There is no more punitive, brutal system of laws against candor and free speech than the sharia – the supreme law above all laws. Why would Facebook adhere to the most extreme, barbaric system of governance on the face of the earth? Where are the voices of freedom – such as Robert Spencer, Ibn Warraq, Bat Ye’or, Nonie Darwish?
Facebook must be broken up.
Facebook names Muslim Brotherhood operative to oversight and censorship board
It is easy to see where all this is tending, although no one seems to have the wit or the will to do anything about it. The social media giants, anxious to make sure that President Trump is not reelected, are moving quickly now to defame and discredit, or silence altogether, all those who dissent from their far-Left agenda. Google recently deep-sixed Jihad Watch from the first page of search results for “Robert Spencer,” which is now filled entirely with the libels of the Southern Poverty Law Center, the Bridge Initiative, and the like, with nothing favorable at all. Nor am I the only one this has happened to: I noticed it when I saw Daniel Greenfield writing about the same thing having happened to him, and tried it on my own name. The far-Left’s favored religion, Islam, will be protected on Facebook, even in its jihadist forms, while Tawakkol Karman and her colleagues will make sure that the social media behemoth, through which most people get their news, is entirely divested of all content critical of the religion of peace. We have been blocked from posting on our Jihad Watch page at Facebook for several months now; this new “oversight board” will mop up any dissenting voices that are still active there.
“Facebook sparks controversy by naming Brotherhood figure to oversight board,” Arab Weekly, May 8, 2020 (thanks to Northern Virginiastan):
LONDON – The name of Muslim Brotherhood-affiliated Yemeni Nobel Prize winner Tawakkol Karman stood out as an odd addition to the list of Facebook’s first 20 oversight board members.
The new oversight body includes four chairs: Former Danish Prime Minister Helle Thorning-Schmidt, Stanford Law School Professor Michael McConnell, Columbia Law School Professor Jamal Greene and Dean of the Universidad de los Andes Faculty of Law Catalina Botero-Marino.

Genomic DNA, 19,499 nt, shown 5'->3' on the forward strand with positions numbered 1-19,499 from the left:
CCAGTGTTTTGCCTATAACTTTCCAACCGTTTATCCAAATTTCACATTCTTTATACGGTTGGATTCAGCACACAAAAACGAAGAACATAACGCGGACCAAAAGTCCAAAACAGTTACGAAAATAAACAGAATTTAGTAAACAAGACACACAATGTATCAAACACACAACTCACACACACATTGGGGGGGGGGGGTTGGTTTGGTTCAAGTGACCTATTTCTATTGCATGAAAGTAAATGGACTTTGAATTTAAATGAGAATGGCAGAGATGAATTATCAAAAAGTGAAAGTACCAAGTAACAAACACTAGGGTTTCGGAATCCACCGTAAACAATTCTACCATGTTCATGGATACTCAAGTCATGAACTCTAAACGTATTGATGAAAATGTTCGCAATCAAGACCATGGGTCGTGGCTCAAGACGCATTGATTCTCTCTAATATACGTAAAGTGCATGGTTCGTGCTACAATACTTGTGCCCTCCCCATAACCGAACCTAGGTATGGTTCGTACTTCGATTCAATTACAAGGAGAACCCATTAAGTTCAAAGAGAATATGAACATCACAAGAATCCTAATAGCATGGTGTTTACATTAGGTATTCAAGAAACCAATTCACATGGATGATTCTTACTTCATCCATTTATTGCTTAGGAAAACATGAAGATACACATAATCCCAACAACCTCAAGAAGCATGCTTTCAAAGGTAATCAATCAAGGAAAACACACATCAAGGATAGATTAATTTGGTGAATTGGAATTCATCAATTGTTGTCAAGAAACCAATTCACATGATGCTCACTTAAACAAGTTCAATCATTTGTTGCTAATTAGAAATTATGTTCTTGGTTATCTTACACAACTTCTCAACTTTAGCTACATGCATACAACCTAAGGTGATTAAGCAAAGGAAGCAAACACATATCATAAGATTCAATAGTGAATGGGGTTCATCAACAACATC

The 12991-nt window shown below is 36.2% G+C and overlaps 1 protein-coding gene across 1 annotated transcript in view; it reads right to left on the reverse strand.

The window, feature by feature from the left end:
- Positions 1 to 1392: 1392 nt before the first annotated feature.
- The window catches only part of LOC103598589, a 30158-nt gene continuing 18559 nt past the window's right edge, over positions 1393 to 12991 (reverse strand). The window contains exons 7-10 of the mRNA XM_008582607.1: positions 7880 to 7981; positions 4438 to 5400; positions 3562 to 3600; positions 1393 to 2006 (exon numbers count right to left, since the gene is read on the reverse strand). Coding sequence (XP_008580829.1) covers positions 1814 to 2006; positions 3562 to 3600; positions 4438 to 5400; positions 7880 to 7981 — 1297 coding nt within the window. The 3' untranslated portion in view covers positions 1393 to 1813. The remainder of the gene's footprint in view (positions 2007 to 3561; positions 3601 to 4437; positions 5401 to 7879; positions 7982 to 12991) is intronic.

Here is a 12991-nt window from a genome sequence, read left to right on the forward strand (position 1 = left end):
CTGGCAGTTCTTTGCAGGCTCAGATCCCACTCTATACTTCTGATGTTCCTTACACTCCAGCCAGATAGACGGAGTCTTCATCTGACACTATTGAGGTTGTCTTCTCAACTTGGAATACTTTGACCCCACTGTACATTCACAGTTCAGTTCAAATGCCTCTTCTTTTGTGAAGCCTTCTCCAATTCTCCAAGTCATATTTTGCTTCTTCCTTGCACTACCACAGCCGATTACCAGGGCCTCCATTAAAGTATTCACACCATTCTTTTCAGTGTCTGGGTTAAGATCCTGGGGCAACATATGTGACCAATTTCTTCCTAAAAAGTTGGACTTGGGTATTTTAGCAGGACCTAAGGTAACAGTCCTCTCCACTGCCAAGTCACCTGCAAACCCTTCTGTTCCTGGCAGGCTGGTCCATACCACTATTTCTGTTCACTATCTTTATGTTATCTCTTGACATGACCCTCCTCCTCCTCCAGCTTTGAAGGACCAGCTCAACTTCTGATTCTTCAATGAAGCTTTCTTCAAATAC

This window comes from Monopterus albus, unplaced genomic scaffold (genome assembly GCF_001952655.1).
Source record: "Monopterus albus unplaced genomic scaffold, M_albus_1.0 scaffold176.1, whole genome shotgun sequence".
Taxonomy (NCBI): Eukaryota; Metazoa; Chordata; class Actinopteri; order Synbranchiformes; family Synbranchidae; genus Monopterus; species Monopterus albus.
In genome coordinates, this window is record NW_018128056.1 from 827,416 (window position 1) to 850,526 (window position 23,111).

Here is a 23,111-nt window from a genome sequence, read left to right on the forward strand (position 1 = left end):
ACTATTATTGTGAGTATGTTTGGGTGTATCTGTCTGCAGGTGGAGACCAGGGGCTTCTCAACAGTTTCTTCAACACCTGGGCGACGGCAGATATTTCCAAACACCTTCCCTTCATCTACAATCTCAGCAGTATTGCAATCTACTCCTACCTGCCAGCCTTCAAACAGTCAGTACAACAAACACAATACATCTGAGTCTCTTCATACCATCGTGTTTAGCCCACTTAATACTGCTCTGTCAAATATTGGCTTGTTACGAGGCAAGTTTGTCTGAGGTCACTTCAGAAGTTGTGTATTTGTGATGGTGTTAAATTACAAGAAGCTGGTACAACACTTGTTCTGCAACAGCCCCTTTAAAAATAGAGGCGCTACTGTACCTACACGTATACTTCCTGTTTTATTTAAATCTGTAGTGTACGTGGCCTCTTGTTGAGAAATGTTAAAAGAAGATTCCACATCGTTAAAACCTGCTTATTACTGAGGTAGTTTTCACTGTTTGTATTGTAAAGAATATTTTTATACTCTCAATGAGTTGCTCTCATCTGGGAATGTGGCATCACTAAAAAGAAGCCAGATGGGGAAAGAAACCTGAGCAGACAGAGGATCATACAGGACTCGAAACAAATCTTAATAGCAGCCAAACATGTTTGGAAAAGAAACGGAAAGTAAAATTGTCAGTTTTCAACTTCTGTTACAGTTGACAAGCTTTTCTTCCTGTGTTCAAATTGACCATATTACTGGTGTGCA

Apart from Karman, other members include Kenyan human rights activist Maina Kiai, Pakistani digital rights activist Nighat Dad and former editor of the Indonesian publication Jakarta Post, Endy Bayuni.
Facebook said it selected the four co-chairs who in turn helped choose the rest of the 16 members.
“The Oversight Board is an external body that members of our community can appeal to on some of the most significant and challenging content decisions we face,” announced Facebook.
The social media company pointed out that it expected the members “to make some decisions that we, at Facebook, will not always agree with — but that’s the point: they are truly autonomous in their exercise of independent judgement.”
The decisions by the oversight board are expected to influence “content moderation guidelines” for Facebook and Instagram.
Brent Harris, Facebook’s director of public policy, said the company “will implement the board’s decisions unless doing so violates the law.” Over the next few months, the body expects to grow to around 40 total members.
Radicalisation experts believe that by choosing Karman for the influential role, Facebook failed to recognise the link between the Muslim Brotherhood’s ideological advocacy and extremist activity….
When Karman won the 2011 Nobel Peace prize for her “role in Arab spring protests,” the Muslim Brotherhood’s website, Ikhwanweb, released a statement on Twitter identifying her as a “Yemeni Muslim Brotherhood member,” sparking widespread speculation and criticism about her connection to the group.
Despite tactical disagreements about alliances in Yemen’s war, Karman is a leading figure of Yemen’s Islah Party, a Muslim Brotherhood affiliate.
Karman has repeatedly defended the Muslim Brotherhood, even describing the group as “one of the victims of official tyranny and terrorism in the region, which Trump gives his supports and assistance.” She has said she believes the movement’s role in the region will “necessarily” grow in the future.
Many social media users in the Middle East and North Africa region reacted to Facebook’s selection of Karmancwith [sic] confusion and derision as the Yemeni writer is more known for her Islamist activism and divisive stances than for public service commitment….
The choice of Karman to Facebook’s advisory board will add to suspicions about the social media body’s political leanings and is unlikely to enhance the company’s credibility in the Arab world, experts say.
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